Staying golden: The U.S. prevail over Japan to clinch fourth Olympic gold medal


The U.S. finally gets one back against Japan with a resounding 2-1 victory. If this indeed the end of a cycle, what a way to go out.

Wembley Stadium played host to an Olympic gold medal match between well-balanced rivals that is jam-packed with talking points. Here are five such notes:

Love her or hate her, Hope Solo’s got real substance behind all that gruff talk. Sure, Solo can be something of a rabble-rouser, but tonight the attention is squarely on her job and how well she does it. As she’s been known to say, goalkeepers don’t win games, they save them. She did just that today. That 83rd minute leap to keep out Tatsuya Tanaka’s effort on goal? Wow. That save almost certainly prevented another penalty kick shoot-out and preserves her status as the world’s best.

Carli Lloyd has silenced the doubters. The U.S.’s number 10 has been known to polarize a segment of the USWNT’s support base, but even her most fervent faultfinders have to applaud her performance today. Lloyd had what was perhaps her best game in a national team shirt yet. Her brace (just the second in Olympic final history) capped off an unstoppable performance. Lloyd set the tempo with her opening goal just a few minutes into the proceedings when she powered in Alex Morgan’s pass from short range. It was a harbinger of positive things to come. Her second effort was textbook Lloyd: a surging solo run through the center of the park topped off with a cannon blast of a shot.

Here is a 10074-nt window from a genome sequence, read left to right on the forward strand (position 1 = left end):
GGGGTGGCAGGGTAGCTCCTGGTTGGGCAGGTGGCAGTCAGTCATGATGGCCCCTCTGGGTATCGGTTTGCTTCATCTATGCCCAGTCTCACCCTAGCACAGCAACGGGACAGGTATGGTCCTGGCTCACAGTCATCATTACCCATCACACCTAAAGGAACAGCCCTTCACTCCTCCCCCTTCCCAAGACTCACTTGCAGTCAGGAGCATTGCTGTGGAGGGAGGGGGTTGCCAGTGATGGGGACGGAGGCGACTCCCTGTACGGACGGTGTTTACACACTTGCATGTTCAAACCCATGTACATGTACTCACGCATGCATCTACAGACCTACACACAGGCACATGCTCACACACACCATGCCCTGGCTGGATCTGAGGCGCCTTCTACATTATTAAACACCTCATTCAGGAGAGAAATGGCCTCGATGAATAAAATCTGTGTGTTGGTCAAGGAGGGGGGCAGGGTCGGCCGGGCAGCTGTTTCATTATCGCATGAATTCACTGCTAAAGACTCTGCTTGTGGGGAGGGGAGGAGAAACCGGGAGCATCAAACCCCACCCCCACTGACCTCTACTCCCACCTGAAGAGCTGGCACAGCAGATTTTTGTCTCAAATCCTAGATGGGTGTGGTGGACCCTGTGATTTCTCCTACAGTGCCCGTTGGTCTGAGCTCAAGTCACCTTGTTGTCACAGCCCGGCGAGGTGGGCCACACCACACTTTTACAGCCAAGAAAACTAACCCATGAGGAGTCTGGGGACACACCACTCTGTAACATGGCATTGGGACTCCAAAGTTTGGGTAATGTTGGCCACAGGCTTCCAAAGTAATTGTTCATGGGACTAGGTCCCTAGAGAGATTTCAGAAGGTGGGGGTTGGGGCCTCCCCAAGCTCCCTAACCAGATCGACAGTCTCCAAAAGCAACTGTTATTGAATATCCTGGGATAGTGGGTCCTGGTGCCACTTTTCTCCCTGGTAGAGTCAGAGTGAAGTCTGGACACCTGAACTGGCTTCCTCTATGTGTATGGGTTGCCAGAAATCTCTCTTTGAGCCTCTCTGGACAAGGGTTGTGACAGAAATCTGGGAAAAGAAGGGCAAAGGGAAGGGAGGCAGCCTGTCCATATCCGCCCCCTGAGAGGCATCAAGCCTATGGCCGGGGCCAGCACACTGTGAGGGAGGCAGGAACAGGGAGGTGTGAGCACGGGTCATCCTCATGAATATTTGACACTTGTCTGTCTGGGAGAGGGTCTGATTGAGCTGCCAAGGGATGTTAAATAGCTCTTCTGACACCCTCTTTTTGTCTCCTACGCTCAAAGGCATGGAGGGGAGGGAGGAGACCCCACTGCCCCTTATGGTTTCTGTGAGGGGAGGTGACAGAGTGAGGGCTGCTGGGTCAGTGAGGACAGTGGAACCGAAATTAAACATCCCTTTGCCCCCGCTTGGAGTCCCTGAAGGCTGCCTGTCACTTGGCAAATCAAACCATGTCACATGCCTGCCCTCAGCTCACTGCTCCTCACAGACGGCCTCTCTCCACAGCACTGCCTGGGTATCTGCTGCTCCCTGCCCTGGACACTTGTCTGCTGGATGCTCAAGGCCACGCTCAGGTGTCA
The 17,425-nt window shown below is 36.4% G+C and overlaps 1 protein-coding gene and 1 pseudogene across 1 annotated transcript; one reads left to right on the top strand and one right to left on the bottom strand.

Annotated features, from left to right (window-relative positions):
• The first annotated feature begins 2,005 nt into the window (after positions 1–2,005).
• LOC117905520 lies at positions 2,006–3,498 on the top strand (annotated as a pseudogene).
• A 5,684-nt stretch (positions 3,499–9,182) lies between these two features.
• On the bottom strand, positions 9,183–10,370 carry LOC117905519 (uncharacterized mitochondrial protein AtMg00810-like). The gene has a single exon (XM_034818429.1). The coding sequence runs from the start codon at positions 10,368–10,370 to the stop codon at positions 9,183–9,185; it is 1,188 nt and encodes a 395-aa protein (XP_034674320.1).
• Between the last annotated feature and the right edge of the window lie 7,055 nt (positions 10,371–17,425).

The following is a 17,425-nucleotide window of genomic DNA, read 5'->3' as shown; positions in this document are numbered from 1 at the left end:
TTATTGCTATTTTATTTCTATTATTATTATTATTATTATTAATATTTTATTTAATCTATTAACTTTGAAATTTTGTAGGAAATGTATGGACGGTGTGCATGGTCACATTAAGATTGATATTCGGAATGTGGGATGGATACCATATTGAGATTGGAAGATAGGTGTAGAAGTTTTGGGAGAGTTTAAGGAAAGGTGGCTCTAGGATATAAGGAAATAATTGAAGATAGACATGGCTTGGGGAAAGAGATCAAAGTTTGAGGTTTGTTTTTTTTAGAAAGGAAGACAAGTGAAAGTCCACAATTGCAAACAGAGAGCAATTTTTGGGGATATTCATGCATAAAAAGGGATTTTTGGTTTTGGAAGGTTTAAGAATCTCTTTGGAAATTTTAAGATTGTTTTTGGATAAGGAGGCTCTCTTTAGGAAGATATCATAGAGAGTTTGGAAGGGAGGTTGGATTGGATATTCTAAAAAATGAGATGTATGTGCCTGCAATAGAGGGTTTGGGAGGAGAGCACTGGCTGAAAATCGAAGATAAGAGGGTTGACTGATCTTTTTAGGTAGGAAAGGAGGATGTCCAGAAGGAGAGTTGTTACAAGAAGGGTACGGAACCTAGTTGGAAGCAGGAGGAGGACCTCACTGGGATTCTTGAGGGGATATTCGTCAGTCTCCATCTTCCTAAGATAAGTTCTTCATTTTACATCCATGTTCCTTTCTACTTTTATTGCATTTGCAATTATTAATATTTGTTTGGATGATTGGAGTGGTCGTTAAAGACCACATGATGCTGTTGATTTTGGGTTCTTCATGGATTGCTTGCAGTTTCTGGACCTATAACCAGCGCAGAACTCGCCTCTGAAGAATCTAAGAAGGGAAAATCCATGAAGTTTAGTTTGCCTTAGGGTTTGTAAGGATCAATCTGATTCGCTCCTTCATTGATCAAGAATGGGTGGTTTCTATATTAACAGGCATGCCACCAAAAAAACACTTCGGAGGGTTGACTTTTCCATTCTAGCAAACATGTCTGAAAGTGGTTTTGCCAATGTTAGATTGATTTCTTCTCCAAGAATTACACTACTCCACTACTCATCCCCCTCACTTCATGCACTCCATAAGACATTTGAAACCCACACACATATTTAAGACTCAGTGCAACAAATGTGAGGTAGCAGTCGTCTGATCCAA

Lloyd lost her once-sacred starting spot heading into the tournament. It seems that was the catalyst for such the stark turnaround in form. She’s been a robust and productive force in midfield throughout her stint in the United Kingdom. As Pia Sundhage beamed in her post-match comments, “She proved that I was wrong and that I’m not that perfect.”

Another jaw-breaking stat? Carli Lloyd has now scored every one of the USWNT’s three goals in their previous two Olympic finals.

It’s entirely appropriate to flag up (and gripe about) the blown calls. Let’s leave the U.S./Canada furor to one side for a moment. The United States were the beneficiaries of a couple major non-calls. Tobin Heath committed a blatant handball in the first half that should have led to a penalty kick. Rachel Buehler’s egregious bear hug on a Japanese attacker in the box also went unpunished. Head official Bibiana Steinhaus is arguably the most preeminent referee in the women’s game. That both she and her assistant referees missed said incidents is a tad surprising. Let the debate rage on.

Simply put, Japan are class. And that extends way beyond their eye-pleasing soccer. It’s the Nadeshiko’s grace in defeat to the non-existent remonstrations over the non-calls to the modest bows upon being substituted off. Granted, it’s probably cultural as much as it is sporting, but it’s still a pleasant sight. Let’s just hope these players have done enough to get first dibs on first class seats on the flight home. They deserve nothing less, despite the result today.

The sequel was better than the original.Let me dish out an early caveat here and say one should avoid becoming a prisoner of the moment. Still, after bearing witness to two exhilarating women’s soccer matches in four days, it’s hard not to get caught up in the moment.

Today’s match may not have featured the controversy or heart-stopping suspense that compel some to grant the U.S./Canada semifinal ‘greatest of all time’ status. And of course there was last year’s World Cup final with its steady supply of star-making performances and plot twists. But in terms of the sheer quality shown by both teams tonight, this match was special.